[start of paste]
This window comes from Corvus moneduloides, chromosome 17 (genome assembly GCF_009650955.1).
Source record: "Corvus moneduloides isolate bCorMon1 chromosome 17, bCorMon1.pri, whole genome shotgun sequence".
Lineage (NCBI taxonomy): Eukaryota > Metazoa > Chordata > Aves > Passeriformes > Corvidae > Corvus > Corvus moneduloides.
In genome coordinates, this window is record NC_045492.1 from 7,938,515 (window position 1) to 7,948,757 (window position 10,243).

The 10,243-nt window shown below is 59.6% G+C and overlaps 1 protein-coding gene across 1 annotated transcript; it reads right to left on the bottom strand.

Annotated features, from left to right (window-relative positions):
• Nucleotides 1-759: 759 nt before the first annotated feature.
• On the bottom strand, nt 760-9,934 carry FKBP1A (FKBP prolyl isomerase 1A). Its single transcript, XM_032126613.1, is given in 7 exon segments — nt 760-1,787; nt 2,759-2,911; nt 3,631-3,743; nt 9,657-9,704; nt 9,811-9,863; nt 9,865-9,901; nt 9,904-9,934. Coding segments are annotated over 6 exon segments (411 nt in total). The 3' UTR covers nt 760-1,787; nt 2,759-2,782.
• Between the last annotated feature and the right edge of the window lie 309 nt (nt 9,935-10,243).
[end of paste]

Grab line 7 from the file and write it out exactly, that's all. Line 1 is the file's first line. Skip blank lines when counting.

• Nucleotides 1-759: 759 nt before the first annotated feature.